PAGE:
WordPress creator Matt Mullenweg released the following statement:
“This tradeoff in pingback’s design has been there for a decade now. It’s seldom used outside of experimentation because it gets shut down by anti-spam providers like Akismet or web hosts when used at any scale, and there are cheaper, easier, and more effective ways to DDOS sites. That’s why no serious attacks (above 2 gigabits per second) use it.” [source]
It’s important to note that this issue does not introduce a vulnerability in sites that enable pingback via XMLRPC, but merely lets an attacker bundle your site into a huge number of other WordPress sites and use those sites to send a large amount of traffic to a target site in the hope of bringing that site to its knees under the heavy load. This means your site is getting mis-used without even getting properly hacked.
Yet, regardless of Matt’s comment that it could not be used for high volume attacks, Ars Technica reports that the XMLRPC attacks are being used in a special way to target and drop sites without using a ton of traffic. This is why these lower volume attacks are suddenly painfully effective. Looks like the web has an Achilles heel.
Solution: Keeping YOUR WordPress Site From Participating In The WordPress DDoS Attack Botnet
We first learned about this round of attack, then WPTavern posted an article about it: How To Prevent WordPress From Participating In Pingback Denial of Service Attacks. They link to the Sucuri blog post and also posted a code snippet that you can paste into your functions.php file to prevent your site from being taken advantage of. It all has to do with the infamous XMLRPC support built into WordPress.
Unfortunately, XML-RPC is enabled by default in versions of WordPress above 3.5! Yikes!
Why is XML-RPC important? This is a communication protocol that besides playing a role in pingbacks and trackbacks also enables us to connect to mobile apps (like the WordPress app) and WordPress servers (such as via the JetPack plugin).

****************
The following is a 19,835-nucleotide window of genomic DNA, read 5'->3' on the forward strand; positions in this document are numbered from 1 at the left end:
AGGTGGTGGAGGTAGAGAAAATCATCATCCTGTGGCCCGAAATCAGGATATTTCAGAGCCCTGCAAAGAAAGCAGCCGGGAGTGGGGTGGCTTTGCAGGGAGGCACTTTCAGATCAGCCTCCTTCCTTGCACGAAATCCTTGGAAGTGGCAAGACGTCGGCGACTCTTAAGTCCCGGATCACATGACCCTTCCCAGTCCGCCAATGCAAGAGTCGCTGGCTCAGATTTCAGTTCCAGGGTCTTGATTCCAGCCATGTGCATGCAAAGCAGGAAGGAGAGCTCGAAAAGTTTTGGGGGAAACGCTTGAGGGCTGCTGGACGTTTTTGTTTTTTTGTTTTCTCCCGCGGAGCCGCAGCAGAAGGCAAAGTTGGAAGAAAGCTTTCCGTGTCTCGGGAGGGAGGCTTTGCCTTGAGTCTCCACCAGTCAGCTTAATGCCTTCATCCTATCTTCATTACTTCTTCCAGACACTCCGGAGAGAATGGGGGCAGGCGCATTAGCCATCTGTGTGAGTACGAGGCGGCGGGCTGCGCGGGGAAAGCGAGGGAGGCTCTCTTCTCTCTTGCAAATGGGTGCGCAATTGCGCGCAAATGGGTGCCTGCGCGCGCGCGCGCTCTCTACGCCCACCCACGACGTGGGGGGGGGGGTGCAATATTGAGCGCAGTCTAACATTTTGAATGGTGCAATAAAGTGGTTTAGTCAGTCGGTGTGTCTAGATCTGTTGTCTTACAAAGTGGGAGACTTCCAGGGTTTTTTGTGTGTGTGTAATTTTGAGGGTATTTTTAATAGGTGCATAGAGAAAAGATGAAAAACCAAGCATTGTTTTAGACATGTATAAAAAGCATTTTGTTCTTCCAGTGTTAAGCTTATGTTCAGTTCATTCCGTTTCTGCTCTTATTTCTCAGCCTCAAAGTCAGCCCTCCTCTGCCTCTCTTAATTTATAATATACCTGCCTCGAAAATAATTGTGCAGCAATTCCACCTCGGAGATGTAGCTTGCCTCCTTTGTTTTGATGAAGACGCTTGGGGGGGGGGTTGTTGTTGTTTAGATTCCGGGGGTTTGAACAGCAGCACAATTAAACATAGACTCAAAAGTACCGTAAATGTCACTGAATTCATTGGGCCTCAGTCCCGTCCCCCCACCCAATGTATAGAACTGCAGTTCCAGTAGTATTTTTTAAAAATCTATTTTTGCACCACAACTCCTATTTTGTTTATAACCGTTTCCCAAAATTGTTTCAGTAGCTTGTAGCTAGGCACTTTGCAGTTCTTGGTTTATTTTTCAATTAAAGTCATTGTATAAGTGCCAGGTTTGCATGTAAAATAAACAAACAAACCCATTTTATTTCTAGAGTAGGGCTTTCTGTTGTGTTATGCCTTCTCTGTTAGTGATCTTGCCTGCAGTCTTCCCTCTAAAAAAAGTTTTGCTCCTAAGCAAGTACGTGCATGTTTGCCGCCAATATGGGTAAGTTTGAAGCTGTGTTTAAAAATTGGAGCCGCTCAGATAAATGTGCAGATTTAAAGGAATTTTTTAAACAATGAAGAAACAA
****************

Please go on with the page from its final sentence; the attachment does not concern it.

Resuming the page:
Thankfully, with a little wizardry from Jeff at WP Tavern, we’re going to be able to continue to use the mobile apps (and JetPack if you’re so inclined – I’m not until they fix that resource bug!) while putting a stop to this nonsense.
You can either get the code block from the post on WP Tavern, and put it into your theme’s function file (remember to re-add it if you change themes)…. or…
Thank my friends over at FooPlugins for converting it into a plugin and getting it into the WordPress plugin repository: Remove XMLRPC Pingback Ping. (If you have a different plugin in place for this task, I would remove it and use this one, as it will enable you to use mobile apps while blocking the attack.)
If you’re technical in nature, you can also use the steps detailed here to double check that the plugin, once activated, is in fact blocking this attack.
- Learn more about the threat : Sucuri
- Install the Remove XMLRPC Pingback Ping plugin to protect your site from unknowingly enlisting in the next Pinback Botnet : Remove XMLRPC Pingback Ping.
- (Optional) Test your site using the steps here.
- Install WordFence and Better WP Security to increase your sites defenses. (Disable duplicate tools to reduce conflicts.)
- Ensure you’re taking high quality backups of your site, using a tool like BackupBuddy
- Be on the lookout for my WordPress Security course soon!
Keep You Safe Online!
~ Kim ~
Simple Tech Tips For Marketing
PS: You’re welcome to republish this article in full as long as you include a dofollow link back to http://just-ask-kim.com and mention me as the source.